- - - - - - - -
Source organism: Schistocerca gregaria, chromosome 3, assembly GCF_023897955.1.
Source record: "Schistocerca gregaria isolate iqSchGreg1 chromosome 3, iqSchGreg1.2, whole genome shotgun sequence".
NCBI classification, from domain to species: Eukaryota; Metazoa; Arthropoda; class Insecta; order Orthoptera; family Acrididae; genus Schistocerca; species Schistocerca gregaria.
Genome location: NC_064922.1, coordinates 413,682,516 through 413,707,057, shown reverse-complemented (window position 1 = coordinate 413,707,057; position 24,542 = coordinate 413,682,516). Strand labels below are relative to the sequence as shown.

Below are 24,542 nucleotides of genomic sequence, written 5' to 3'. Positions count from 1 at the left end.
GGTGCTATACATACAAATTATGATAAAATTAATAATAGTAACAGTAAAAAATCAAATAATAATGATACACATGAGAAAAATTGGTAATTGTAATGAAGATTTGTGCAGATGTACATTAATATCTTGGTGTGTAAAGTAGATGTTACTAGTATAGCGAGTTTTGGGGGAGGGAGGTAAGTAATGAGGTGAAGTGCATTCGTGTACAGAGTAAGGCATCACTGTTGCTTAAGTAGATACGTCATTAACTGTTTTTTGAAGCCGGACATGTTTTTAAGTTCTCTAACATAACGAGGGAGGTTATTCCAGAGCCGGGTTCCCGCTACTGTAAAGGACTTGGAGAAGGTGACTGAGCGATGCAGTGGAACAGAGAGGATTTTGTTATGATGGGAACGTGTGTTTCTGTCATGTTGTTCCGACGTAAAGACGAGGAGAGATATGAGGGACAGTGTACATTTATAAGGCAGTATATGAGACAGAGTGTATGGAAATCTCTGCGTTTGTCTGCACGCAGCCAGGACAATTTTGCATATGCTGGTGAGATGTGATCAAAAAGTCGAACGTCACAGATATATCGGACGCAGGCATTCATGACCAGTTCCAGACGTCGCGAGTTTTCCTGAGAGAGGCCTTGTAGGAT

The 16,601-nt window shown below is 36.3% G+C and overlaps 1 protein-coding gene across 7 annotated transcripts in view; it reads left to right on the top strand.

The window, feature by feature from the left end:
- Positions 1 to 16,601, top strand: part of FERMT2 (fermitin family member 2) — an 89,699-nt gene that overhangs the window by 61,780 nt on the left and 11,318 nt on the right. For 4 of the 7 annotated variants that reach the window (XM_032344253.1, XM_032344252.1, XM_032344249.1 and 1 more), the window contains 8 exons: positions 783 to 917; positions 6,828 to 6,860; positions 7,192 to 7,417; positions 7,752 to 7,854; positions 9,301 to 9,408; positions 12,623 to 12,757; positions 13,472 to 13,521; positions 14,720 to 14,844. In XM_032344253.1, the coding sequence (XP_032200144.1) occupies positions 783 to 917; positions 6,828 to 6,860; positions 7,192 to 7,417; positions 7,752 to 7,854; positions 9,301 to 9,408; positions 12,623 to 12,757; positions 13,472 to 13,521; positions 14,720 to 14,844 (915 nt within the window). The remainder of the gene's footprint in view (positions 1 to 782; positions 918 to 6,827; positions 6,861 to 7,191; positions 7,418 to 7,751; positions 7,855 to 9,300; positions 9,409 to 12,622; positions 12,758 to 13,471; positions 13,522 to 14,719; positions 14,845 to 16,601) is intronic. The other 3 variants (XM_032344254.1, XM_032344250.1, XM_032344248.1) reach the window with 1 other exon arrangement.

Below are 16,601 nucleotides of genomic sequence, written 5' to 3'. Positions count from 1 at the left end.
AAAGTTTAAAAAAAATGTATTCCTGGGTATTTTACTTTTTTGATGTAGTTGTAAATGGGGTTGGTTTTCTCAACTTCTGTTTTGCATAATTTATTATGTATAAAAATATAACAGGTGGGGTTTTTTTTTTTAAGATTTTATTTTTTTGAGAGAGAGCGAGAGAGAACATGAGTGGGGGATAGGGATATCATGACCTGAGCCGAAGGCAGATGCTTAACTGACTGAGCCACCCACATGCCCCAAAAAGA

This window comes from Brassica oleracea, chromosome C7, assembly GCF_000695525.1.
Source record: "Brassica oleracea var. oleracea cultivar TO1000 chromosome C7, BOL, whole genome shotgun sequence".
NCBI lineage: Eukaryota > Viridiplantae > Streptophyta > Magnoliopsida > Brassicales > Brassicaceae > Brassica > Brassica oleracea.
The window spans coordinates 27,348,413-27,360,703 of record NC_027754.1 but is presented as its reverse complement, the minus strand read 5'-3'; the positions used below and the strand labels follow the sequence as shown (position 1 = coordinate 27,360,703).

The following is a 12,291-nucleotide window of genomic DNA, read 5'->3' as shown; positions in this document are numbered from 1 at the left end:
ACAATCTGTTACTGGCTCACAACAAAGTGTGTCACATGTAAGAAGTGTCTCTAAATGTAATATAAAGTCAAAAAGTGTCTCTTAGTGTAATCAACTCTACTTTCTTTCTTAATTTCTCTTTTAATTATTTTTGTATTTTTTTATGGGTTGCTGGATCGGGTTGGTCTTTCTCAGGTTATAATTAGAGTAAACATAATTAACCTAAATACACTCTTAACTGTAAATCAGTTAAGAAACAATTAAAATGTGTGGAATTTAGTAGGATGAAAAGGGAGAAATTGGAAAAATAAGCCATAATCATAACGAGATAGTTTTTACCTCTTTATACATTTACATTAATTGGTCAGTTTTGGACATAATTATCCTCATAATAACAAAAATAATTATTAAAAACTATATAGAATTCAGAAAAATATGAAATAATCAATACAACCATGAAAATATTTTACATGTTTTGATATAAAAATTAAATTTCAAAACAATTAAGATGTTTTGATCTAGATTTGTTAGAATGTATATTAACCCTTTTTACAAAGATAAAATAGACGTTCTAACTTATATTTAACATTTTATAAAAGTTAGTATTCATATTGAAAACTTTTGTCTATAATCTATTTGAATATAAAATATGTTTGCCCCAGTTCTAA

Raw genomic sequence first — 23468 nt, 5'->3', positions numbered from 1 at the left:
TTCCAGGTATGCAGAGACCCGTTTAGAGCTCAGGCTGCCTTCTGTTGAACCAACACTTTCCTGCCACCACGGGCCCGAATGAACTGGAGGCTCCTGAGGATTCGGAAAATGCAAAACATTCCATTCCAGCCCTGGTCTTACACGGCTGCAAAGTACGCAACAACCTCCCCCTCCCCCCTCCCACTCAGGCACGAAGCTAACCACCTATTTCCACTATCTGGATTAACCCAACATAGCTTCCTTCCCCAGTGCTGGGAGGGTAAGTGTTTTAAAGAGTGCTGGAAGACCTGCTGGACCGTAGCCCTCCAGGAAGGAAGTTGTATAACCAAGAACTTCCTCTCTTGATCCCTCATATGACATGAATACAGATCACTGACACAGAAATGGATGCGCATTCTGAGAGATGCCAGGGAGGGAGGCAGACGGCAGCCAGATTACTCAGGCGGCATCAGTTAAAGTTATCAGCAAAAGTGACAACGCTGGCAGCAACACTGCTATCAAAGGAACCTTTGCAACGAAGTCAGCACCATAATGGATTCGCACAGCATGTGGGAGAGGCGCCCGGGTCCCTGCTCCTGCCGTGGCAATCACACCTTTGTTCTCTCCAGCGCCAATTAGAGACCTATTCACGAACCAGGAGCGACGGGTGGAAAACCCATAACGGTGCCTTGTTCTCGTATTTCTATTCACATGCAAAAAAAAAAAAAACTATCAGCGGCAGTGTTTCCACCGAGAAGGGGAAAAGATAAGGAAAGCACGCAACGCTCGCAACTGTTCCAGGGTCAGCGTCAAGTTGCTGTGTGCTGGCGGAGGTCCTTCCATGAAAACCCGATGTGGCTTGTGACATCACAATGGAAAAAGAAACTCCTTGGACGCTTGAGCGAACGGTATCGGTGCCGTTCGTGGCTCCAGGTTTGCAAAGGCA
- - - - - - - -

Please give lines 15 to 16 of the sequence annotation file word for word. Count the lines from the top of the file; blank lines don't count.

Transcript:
The window spans coordinates 27,348,413-27,360,703 of record NC_027754.1 but is presented as its reverse complement, the minus strand read 5'-3'; the positions used below and the strand labels follow the sequence as shown (position 1 = coordinate 27,360,703).

The following is a 12,291-nucleotide window of genomic DNA, read 5'->3' as shown; positions in this document are numbered from 1 at the left end: